In a coal power plant:
The process outlined above is adapted from Duke Energy ("How Energy Works"). Coal plant emissions and performance are also impacted by the kind of coal (coal rank) that the plant burns. Lignite, subbituminous, bituminous, and anthracite coal all are of varying quality. The amount of moisture, sulfur, and ash in a particular type of coal can have significant influence on coal plant operation, design, and cost.
Renewable energy technical potential, as defined by Lopez et al. 2012, represents the achievable energy generation of a particular technology given system performance, topographic limitations, and environmental and land-use constraints. Technical resource potential corresponds most closely to fossil reserves, as both can be characterized by the prospect of commercial feasibility and depend strongly on available technology at the time of the resource assessment. Coal reserves in the United States are assessed by the United States Geological Survey (USGS, "Coal Assessments").
Technology cost and performance projections are taken from the AEO Reference Scenario (EIA 2017). Because little-to-no coal is built in the Reference Scenario, coal capital expenditures (CAPEX) decline according to the minimum learning rate. Pulverized coal is a relatively mature technology, and therefore has a low minimum learning rate. Integrated gasification combined cycle (IGCC) technology, where the coal is gasified and then fed into a combined cycle turbine, is less mature and is assumed to have a slightly higher minimum learning rate. Coal with carbon capture and storage (CCS) is also a newer technology with a higher minimum learning rate.
Lazard (2016) does not explicitly define their ranges with and without CCS; thus, the high end of their pulverized coal and IGCC ranges and the low end of their IGCC-CCS range are assumed to be the middle of the full reported range. All sources have been normalized to the same dollar year. Costs vary due to differences in system design (e.g., coal rank), methodology, and plant cost definitions. The coal capital costs include environmental controls to meet current federal regulations.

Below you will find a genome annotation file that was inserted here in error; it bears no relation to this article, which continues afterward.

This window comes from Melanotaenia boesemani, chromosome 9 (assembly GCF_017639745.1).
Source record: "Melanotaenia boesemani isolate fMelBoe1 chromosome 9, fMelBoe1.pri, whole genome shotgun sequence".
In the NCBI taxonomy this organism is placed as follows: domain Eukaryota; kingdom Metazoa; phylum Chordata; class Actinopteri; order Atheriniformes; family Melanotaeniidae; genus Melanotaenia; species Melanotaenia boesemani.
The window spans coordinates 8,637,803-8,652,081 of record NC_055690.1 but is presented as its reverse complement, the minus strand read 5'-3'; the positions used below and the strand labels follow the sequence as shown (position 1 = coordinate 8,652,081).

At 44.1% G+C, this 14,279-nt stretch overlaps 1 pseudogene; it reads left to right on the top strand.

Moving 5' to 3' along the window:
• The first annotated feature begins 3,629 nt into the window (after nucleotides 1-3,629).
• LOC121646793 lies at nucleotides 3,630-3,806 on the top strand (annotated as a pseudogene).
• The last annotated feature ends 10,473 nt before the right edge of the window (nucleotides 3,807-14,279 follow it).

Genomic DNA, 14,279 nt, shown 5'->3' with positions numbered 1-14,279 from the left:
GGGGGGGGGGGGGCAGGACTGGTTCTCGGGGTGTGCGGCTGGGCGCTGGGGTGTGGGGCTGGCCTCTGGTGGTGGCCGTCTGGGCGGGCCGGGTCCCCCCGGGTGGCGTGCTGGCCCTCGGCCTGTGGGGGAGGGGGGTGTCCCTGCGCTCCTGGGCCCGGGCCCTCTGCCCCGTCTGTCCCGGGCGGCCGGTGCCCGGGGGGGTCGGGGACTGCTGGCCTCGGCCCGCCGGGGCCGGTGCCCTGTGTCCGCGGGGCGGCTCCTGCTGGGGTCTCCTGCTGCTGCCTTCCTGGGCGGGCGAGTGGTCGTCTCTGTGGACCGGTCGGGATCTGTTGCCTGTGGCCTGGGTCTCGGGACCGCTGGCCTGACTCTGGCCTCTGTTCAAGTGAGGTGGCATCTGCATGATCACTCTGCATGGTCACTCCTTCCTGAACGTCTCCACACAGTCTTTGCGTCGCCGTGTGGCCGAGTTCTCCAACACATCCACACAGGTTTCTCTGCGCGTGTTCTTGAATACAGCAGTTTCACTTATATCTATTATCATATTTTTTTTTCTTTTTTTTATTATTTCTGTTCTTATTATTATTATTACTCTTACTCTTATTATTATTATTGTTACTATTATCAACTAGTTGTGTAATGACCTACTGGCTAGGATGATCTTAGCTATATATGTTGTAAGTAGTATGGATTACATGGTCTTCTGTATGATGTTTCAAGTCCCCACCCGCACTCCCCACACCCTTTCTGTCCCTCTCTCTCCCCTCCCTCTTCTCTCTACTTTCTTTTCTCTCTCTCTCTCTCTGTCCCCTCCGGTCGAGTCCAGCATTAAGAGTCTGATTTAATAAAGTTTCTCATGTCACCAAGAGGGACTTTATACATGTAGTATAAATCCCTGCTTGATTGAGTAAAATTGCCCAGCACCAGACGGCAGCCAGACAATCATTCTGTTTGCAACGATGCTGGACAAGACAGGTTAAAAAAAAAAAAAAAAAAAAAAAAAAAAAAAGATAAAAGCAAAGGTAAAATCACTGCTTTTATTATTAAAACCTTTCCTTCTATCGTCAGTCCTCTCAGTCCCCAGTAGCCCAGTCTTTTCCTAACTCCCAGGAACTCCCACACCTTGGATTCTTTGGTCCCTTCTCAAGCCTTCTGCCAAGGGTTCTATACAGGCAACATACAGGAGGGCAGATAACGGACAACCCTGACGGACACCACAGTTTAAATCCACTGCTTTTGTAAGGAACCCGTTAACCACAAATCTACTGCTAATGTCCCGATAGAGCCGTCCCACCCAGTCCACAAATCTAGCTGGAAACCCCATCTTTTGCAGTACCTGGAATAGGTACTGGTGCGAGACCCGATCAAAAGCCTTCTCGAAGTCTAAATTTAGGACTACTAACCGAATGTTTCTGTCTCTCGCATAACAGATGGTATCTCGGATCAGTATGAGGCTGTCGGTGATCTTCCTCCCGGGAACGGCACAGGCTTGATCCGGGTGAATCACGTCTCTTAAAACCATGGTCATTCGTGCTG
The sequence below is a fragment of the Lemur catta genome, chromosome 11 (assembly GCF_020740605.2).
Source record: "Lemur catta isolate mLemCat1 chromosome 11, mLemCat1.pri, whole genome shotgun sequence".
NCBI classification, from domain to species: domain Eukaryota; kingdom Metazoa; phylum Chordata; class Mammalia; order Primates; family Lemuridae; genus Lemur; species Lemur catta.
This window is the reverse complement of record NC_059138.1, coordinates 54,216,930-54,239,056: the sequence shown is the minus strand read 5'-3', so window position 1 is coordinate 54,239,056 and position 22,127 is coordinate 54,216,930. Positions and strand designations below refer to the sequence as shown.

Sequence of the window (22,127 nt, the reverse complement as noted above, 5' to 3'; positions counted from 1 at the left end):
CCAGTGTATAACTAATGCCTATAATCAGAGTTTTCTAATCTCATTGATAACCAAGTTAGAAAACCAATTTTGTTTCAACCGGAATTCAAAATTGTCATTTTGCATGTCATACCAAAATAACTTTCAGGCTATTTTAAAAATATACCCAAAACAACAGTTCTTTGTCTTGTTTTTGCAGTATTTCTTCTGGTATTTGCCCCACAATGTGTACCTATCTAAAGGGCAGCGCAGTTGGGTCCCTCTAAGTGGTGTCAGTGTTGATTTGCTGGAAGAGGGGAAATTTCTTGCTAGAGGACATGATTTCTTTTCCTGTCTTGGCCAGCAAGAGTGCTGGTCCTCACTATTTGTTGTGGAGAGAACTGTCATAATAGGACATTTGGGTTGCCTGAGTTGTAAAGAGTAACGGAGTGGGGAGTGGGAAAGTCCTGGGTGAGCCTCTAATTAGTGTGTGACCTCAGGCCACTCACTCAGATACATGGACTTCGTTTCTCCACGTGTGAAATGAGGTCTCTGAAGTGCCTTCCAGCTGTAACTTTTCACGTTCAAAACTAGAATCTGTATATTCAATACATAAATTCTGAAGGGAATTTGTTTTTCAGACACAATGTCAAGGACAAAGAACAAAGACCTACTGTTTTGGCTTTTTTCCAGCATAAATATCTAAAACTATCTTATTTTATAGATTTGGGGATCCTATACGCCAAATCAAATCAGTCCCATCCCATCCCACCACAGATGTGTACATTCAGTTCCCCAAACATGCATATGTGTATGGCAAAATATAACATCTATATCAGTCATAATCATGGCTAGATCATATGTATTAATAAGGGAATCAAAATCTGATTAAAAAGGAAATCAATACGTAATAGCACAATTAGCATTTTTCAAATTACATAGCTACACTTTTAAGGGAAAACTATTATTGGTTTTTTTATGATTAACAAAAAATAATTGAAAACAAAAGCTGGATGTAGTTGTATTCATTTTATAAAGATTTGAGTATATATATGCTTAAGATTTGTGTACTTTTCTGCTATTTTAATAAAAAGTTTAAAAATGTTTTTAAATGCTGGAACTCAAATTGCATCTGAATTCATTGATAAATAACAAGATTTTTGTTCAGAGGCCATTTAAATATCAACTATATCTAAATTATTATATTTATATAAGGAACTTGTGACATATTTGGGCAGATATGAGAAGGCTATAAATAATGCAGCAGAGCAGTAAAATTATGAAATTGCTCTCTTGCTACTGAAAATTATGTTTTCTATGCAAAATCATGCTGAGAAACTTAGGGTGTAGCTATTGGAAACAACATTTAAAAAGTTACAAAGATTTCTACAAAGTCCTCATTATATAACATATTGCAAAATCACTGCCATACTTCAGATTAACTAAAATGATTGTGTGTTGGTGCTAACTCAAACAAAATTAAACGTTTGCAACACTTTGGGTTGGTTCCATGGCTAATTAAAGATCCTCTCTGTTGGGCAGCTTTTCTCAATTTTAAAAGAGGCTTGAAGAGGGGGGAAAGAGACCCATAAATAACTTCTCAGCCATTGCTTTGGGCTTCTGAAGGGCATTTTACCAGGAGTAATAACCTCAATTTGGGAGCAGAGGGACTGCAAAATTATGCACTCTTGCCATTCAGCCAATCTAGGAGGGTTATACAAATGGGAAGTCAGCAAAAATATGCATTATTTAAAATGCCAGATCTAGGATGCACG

Capital expenditures (CAPEX) are expenditures required to achieve commercial operation in a given year.
For coal power plants, CAPEX equals interest during construction (ConFinFactor) times the overnight capital cost (OCC).
Fuel costs, which are just passed through to end user, are taken from EIA (2017).
For the ATB, coal-CCS technology is ultra-supercritical pulverized coal technology fitted with CCS. Both 30% capture and 90% capture options are included for the coal-CCS technology. The CCS plant configuration includes only the cost of capturing and compressing the CO2. It does not include CO2 delivery and storage.
|Overnight Capital Cost ($/kW)||Construction Financing Factor (ConFinFactor)||CAPEX ($/kW)|
|Coal-new:Ultra-supercritical pulverized coal with SO2 and NOx controls||$3.559||1.084||$3,859|
|Coal-IGCC:Integrated gasification combined cycle (IGCC)||$3,819||1.084||$4,141|
|Coal-CCS:Ultra-supercritical pulverized coal with carbon capture and sequestration (CCS) options (30% / 90% capture)||$4,927 / $5,448||1.084||$5,341 / $5,906|
CAPEX can be determined for a plant in a specific geographic location as follows:
Regional cost variations and geographically specific grid connection costs are not included in the ATB (CapRegMult = 1; GCC = 0). In the ATB, the input value is overnight capital cost (OCC) and details to calculate interest during construction (ConFinFactor).
In the ATB, CAPEX represents each type of a coal plant with a unique value. Regional cost effects associated with labor rates, material costs, and other regional effects as defined by EIA 2016a expand the range of CAPEX. Unique land-based spur line costs based on distance and transmission line costs are not estimated. The following figure illustrates the ATB representative plant relative to the range of CAPEX including regional costs across the contiguous United States. The ATB representative plants are associated with a regional multiplier of 1.0.
Operations and maintenance (O&M) costs represent the annual expenditures required to operate and maintain a plant over its lifetime, including:
Market data for comparison are limited and generally inconsistent in the range of costs covered and the length of the historical record.